Introduction to Domain Adversarial Neural Networks


Trent Bradberry

Chris Hase

Date Published:
July 2, 2021

Domain Adaptation (DA) is a process for enhancing model training when there is a shift, often referred to as a co-variant shift or data shift, between input distributions for different datasets. Figure 1 illustrates some simple examples: (a) shows a major shift in the mean for one variable, (b) shows a small shift in the mean for one variable, and (c) shows a smaller shift in the mean and a major shift in the variance for one variable.

Figure 1. Data shift example

DA has two competing objectives:

  • Discriminativeness – the ability to discriminate between data coming from different classes within a particular domain
  • Domain invariance – the ability to measure the similarity between data classes across domains

For example, for a classification model we want to discern the differences among classes – and so maintain the discriminativeness component . At the same time, if there is a data shift, we want to increase the domain invariance of our classifier so that it performs well when taking inputs from different domains. (For a rigorous theoretical treatment, we recommend “A theory of learning from different domains” by Ben-David et al.)

An example use case of Domain Adaptation involves the MNIST dataset, which consists of images of handwritten digits. This dataset is ubiquitous in the literature and is frequently used as a benchmark when testing models. There is also a data set called MNIST-M which adds different backgrounds and digit colors, as shown in Figure 2.

Figure 2. MNIST and MNIST-M example

There are obvious similarities, but the variations in the MNIST-M data set lead to different distributions of input features. In this case, DA could be employed to help a model perform well on both MNIST and MNIST-M, even without the labels from MNIST-M. This use case is described in “Unsupervised Domain Adaptation by Backpropagation” by Ganin and Lempitsky.

Another useful DA example is addressing how biological signals, in particular neural signals, change over time or subject. Let’s say we want to develop a brain-computer interface application and need to classify human subjects’ thoughts about moving a specific arm or leg to control an external prosthetic device. Using EEG signals from a Source Subject (Figure 3), we would typically develop a classifier. However, applying that classifier to our Target Subject might result in poor performance. Domain adaptation would allow us to achieve higher performance on our Target Subject without having to collect data from every subject.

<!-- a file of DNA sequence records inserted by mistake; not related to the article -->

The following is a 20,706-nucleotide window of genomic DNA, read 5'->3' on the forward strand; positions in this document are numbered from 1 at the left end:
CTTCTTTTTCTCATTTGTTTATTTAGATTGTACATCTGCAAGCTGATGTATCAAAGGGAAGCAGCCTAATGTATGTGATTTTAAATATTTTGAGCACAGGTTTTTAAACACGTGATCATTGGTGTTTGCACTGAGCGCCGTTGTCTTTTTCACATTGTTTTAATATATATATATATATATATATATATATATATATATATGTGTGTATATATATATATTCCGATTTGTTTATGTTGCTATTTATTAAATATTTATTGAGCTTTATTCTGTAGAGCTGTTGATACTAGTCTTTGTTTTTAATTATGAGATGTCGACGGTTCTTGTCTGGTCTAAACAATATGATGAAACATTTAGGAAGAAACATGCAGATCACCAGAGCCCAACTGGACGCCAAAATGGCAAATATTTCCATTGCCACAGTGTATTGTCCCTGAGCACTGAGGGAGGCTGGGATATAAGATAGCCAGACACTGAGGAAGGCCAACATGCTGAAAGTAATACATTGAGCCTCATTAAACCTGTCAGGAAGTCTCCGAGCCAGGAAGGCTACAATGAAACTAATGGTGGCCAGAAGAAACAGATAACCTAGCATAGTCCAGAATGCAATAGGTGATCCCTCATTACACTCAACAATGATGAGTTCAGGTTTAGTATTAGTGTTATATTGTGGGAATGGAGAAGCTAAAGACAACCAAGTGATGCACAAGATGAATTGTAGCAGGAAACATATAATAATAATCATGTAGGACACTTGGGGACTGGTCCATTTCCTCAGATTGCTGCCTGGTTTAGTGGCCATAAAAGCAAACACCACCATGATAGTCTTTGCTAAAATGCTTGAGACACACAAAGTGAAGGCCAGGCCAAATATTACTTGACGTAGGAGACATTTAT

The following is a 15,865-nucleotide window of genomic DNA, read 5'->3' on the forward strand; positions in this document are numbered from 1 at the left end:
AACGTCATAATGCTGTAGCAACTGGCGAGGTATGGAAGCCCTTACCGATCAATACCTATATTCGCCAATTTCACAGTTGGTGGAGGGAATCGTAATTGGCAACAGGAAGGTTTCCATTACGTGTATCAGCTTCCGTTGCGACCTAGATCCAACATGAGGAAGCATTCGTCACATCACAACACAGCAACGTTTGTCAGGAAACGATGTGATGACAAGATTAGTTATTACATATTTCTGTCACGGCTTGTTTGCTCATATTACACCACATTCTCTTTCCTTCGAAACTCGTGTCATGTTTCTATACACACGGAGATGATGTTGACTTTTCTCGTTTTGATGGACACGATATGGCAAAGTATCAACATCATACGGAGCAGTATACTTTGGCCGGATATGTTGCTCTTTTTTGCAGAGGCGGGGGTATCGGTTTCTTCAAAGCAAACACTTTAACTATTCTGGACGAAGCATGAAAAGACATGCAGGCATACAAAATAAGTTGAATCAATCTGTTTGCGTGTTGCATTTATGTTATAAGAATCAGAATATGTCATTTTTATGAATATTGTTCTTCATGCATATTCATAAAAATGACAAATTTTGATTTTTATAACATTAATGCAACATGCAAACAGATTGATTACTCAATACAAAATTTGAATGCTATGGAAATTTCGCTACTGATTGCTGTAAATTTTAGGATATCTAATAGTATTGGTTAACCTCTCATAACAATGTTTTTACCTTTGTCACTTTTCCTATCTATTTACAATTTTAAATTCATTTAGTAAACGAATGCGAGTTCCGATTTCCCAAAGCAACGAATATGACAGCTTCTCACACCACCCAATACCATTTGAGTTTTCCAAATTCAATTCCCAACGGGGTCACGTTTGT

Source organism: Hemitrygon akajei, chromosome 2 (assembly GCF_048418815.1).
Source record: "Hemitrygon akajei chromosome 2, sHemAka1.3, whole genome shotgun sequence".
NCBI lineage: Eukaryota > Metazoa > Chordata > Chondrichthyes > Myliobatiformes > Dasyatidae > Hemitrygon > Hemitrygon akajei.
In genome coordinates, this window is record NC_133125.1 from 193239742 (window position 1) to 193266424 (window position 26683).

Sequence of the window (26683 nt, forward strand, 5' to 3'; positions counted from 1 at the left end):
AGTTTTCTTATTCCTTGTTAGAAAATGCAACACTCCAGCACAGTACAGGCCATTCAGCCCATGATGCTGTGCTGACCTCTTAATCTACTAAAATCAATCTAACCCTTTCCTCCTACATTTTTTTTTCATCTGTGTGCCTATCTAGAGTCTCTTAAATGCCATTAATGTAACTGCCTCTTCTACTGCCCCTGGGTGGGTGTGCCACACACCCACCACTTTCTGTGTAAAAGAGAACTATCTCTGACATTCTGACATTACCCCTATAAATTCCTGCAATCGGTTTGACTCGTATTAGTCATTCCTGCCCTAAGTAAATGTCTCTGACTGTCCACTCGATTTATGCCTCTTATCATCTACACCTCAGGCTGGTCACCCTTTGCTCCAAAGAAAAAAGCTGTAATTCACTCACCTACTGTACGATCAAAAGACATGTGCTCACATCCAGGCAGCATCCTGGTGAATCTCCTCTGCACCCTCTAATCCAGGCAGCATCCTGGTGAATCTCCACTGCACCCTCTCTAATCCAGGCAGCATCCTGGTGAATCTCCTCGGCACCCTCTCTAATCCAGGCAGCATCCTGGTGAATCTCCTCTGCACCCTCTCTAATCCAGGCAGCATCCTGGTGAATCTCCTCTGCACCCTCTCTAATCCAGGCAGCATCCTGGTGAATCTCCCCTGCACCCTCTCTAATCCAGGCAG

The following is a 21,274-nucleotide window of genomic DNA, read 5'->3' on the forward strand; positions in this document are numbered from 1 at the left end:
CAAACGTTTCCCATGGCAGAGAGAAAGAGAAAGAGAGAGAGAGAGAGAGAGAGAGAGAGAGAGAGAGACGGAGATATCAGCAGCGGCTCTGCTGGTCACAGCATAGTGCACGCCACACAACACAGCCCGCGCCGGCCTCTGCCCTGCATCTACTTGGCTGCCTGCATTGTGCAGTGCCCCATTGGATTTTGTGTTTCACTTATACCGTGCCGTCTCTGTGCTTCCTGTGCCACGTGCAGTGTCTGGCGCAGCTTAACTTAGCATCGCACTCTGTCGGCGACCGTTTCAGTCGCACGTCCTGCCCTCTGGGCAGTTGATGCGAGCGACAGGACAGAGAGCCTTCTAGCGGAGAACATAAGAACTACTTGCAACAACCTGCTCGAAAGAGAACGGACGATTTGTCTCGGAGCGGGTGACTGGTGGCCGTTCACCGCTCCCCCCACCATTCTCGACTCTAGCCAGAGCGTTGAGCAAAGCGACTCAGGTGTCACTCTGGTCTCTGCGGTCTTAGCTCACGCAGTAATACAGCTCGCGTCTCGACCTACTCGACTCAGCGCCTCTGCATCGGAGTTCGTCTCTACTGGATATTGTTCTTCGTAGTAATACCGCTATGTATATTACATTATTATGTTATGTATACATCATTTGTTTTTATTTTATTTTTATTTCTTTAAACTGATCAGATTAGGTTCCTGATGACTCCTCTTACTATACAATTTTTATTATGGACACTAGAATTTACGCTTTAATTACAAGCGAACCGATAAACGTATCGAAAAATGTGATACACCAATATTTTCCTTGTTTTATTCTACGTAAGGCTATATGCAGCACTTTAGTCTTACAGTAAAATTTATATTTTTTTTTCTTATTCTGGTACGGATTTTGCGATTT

Figure 3. Using DA to address how neural signals change over time

One of the most common methods for implementing DA is called Sample Reweighting. When using this method, we develop a domain classifier with the following steps:

  1. Label all source domain samples as “0” and all target domain samples as “1”.
  2. Train a binary classifier that can return predicted probabilities, pi, (such as logistic regression or random forest) to discriminate between the source data and the target data.
  3. Use the resultant probabilities to obtain sample weights for the source domain samples when model fitting on the source domain, using:

This causes the source samples that look the most like target samples get higher weight. While we generally think positively of this method, it has some drawbacks. One of the challenges is determining how accurate to drive the domain classifier to be. If it is too accurate, it won’t be useful as there will not be overlap between the target and domain regions.

Domain Adversarial Neural Networks

What if we had a way to use DA and learn label classification at the same time? One method with this capability is the Domain Adversarial Neural Network (DANN). It employs source data that has class labels and target data that is unlabeled. The goal is to predict the target data by using the source data and the target data in an adversarial training process.

DANN Model Architecture

The DANN Model of Figure 4 includes the following components:

  • Label Predictor (Blue): Predicts class labels
  • Domain Classifier (Pink): Predicts the domain of the inputs
  • Feature Extractor (Green): Produces features that are used as inputs to the Label Predictor and the Domain Classifier in the training process. Ideally, it produces features that can predict class labels for either the source or the target domains. To achieve this, the features need to minimize the error of the Label Predictor (so that the model is good at discriminating) but also maximize the error of the Domain Classifier. If the Domain Classifier cannot distinguish between the features being produced when source and target domain inputs are fed to the Feature Extractor, then the features can be said to be domain invariant.